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One gets used to Rock and Roll !!

But did thee feel the earth move? ~ For Whom the Bell Tolls (1940), Ernest Hemingway, 1898-1961

Costa Rica welcomed us on our very first night in San José with a temblor, a minor earthquake. Centered outside Cartago, 35 km/22 miles away, it measured about 4.0 on the Richter scale. People from California may hardly notice these kinds of rumbles, but it woke us East Coasters from a sound sleep.

An earthquake, called terremoto (moving earth) in Spanish, is caused by the shifting of sections of the earth’s outer shell (tectonic plates). Asevere earthquake can release as much as 10,000 times the energy of the first atomic bomb. Major earthquakes are relatively rare in Costa Rica, although the country has very active underground faults. In fact, Costa Rica is second only to Guatemala in Central American seismic activity.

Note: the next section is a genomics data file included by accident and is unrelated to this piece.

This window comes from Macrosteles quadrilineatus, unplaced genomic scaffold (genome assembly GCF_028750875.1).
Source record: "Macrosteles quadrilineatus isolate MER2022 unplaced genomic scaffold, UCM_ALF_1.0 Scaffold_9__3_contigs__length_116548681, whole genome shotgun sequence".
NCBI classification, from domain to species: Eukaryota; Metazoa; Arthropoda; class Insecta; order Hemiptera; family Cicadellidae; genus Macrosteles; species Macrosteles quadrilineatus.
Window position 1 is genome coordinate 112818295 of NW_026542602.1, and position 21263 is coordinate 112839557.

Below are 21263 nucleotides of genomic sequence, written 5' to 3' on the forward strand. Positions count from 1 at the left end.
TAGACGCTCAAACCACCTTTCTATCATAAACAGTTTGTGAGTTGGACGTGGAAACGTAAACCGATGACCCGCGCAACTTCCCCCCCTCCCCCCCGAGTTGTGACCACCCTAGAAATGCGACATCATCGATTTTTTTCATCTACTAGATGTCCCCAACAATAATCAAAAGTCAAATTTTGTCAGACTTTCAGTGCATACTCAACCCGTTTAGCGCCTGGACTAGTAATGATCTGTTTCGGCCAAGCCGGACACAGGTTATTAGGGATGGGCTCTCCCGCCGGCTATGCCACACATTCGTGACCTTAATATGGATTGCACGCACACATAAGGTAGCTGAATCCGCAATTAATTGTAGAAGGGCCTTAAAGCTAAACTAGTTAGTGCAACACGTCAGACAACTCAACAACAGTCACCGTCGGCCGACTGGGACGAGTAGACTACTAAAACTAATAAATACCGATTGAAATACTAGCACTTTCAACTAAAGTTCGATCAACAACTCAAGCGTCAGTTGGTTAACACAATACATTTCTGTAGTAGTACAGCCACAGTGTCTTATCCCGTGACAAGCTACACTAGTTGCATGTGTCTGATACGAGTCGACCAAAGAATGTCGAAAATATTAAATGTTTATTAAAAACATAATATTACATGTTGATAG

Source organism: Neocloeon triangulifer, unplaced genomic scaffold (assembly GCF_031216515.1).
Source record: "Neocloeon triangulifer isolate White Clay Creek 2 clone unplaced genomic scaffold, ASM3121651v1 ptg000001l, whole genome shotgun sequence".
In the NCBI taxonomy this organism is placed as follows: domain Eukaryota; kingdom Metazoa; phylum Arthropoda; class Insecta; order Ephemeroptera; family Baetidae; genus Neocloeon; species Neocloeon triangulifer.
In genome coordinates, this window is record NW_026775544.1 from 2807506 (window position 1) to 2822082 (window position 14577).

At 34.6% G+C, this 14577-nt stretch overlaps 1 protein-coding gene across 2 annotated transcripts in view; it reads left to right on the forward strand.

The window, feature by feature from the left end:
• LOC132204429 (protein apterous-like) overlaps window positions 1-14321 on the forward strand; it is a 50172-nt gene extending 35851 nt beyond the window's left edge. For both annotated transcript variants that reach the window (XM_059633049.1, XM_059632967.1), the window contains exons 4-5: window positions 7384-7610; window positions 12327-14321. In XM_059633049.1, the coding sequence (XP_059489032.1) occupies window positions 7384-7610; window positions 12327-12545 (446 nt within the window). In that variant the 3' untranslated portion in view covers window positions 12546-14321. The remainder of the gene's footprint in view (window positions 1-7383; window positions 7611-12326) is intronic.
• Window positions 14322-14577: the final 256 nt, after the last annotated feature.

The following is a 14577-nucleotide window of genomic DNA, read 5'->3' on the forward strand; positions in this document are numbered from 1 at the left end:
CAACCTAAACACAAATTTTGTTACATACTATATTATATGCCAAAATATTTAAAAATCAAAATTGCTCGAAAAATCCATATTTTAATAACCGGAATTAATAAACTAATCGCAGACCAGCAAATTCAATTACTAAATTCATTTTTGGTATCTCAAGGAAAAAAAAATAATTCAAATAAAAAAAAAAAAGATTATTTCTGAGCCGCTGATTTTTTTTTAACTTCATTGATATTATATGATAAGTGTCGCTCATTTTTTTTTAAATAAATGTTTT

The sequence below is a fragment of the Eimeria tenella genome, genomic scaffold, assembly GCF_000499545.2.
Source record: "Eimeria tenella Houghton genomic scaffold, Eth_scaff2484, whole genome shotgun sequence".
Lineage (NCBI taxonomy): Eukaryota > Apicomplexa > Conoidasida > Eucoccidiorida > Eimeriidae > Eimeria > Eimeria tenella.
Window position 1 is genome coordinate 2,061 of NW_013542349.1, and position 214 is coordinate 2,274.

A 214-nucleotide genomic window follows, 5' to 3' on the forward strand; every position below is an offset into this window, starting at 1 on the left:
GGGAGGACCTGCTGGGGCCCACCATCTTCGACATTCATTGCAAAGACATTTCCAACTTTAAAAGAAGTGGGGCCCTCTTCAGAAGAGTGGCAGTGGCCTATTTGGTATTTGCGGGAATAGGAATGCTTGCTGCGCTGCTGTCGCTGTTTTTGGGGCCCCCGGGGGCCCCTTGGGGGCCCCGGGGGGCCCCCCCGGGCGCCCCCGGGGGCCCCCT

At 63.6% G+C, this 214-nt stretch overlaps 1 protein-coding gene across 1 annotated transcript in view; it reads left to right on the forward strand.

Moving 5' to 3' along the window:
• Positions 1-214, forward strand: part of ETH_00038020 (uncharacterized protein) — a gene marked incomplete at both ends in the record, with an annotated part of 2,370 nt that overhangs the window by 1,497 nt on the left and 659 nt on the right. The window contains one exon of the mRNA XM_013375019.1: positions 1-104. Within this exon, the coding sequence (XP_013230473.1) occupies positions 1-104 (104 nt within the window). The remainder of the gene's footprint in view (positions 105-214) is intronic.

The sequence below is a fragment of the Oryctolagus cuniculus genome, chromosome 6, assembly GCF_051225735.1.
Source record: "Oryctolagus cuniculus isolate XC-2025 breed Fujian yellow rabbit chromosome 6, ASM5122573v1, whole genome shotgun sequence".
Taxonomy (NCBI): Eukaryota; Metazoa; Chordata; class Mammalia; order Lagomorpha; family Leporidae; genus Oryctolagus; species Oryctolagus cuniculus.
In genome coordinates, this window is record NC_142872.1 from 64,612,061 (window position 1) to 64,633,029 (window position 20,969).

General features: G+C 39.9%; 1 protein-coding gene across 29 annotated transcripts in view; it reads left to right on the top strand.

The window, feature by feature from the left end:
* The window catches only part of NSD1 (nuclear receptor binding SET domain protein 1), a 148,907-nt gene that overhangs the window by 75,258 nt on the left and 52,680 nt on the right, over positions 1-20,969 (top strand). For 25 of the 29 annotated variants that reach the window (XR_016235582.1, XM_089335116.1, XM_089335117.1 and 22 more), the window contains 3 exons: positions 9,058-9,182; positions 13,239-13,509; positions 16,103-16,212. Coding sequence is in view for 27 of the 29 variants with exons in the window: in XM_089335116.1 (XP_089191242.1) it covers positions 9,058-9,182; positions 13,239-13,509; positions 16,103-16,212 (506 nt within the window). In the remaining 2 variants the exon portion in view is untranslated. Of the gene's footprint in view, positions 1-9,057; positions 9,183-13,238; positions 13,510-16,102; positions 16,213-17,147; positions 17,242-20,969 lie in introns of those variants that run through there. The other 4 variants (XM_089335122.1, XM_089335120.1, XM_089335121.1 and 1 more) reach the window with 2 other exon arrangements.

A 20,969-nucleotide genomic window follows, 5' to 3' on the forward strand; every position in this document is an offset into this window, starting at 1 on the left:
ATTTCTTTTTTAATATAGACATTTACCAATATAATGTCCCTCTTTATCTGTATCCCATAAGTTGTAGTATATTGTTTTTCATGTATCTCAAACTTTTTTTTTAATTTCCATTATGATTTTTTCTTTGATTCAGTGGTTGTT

The Richter Scale: The scale that measures earthquakes is named after North American seismologist Charles F. Richter, who developed the magnitude numbering system in 1935. Each number of the scale represents a tenfold increase in the amplitude of ground movements as measured by a seismograph. An earthquake measuring 6.0 is 10 times as severe as one of 5.0.

Costa Rica’s worst earthquake in recent times occurred on April 22, 1991, when a 7.1 terremoto struck the Caribbean side of the country, causing severe damage to Limón and destroying rail and many road connections between there and San José.

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